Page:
Children (defined by the Convention on the Rights of the Child as people under the age of 18) have been recruited for participation in military operations and campaigns throughout history and in many cultures.[1]

Child Soldier in the Ivory Coast Gilbert G. Groud, 2007

Children in the military, including state armed forces, non-state armed groups, and other military organizations, may be trained for combat, assigned to support roles such as porters or messengers, or used for tactical advantage as human shields or for political advantage in propaganda.[2][3]

Children are targeted for their susceptibility to influence, which renders them easier to recruit and control.[4][5][1][6] While some are recruited by force, others choose to join up, often to escape poverty or because they expect military life to offer a rite of passage to maturity.[1][7][8][9][10]

Child soldiers who survive armed conflict frequently develop psychiatric illness, poor literacy and numeracy, and behavioral problems such as heightened aggression, which together lead to an increased risk of unemployment and poverty in adulthood.[11]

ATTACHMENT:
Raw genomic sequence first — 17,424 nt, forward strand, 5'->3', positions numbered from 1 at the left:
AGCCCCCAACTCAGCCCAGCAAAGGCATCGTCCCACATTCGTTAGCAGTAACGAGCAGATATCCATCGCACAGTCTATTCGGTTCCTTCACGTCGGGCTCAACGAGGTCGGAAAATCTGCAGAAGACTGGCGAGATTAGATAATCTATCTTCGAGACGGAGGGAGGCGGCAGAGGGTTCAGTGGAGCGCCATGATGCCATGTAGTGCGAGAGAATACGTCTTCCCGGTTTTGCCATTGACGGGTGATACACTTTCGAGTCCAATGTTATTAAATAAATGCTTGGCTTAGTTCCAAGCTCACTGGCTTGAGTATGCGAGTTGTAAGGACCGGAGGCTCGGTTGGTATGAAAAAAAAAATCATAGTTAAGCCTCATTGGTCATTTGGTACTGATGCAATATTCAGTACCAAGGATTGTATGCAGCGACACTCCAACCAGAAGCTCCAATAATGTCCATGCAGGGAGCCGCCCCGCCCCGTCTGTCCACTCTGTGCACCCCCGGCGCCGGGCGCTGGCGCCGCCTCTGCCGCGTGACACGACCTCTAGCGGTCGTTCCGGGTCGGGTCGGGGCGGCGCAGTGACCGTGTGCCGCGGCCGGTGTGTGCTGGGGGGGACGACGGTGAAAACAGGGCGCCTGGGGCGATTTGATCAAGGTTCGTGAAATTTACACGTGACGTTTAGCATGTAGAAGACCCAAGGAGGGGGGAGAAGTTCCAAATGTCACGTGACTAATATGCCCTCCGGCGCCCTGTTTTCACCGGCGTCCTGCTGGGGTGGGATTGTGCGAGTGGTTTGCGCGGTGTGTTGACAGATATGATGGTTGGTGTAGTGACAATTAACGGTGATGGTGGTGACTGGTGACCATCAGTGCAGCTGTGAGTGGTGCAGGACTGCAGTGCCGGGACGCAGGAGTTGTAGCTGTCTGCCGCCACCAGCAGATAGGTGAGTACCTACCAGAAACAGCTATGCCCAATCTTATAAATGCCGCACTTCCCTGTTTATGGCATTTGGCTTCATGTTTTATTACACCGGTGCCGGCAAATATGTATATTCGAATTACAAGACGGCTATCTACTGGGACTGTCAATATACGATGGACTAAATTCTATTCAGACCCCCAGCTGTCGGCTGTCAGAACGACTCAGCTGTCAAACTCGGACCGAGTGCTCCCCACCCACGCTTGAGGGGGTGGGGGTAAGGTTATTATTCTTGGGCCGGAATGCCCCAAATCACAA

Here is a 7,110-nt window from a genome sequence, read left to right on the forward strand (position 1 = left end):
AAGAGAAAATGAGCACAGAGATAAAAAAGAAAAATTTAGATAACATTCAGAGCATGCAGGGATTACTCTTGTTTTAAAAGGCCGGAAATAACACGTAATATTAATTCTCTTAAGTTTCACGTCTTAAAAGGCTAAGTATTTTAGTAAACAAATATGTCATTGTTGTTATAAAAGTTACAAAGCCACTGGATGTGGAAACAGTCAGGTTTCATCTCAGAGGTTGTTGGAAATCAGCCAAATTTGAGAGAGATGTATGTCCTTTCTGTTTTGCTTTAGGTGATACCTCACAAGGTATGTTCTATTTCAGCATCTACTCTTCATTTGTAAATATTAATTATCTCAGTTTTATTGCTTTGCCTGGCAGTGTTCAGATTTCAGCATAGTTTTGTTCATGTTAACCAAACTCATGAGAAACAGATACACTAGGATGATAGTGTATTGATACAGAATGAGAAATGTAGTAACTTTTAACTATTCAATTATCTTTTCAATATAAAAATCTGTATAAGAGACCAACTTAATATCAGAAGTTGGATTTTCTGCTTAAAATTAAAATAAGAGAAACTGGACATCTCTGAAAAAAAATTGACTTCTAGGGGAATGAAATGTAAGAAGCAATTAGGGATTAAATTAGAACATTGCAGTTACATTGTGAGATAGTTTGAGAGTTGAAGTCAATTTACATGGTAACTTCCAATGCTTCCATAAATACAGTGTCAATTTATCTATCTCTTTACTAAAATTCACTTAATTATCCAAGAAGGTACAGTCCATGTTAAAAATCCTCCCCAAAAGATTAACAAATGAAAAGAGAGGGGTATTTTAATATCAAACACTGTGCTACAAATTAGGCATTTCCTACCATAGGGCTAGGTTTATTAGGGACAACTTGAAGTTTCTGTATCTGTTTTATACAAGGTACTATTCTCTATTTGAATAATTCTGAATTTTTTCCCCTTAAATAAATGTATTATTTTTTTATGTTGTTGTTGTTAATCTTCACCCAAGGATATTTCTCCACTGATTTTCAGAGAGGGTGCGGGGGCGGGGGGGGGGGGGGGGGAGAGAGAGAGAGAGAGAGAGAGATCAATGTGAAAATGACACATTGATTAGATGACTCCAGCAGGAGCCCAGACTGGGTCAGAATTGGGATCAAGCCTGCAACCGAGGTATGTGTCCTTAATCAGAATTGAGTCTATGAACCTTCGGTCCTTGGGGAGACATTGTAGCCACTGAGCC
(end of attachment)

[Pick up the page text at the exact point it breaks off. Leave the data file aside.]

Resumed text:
Research in the United Kingdom and United States has also found that the enlistment and training of adolescent children, even when they are not sent to war, is often accompanied by a higher risk of suicide,[12][13] stress-related mental disorders,[14][15] alcohol abuse,[16][17] and violent behavior.[18][19][20]

Since the 1970s, a number of treaties have successfully reduced the recruitment and use of children worldwide.[21] Nonetheless, a quarter of armed forces worldwide, particularly those of economically powerful states, still train adolescent children for military service,[22][23][24] while elsewhere the use of children in armed conflict and insurgencies has increased in recent years.[22][25][26]

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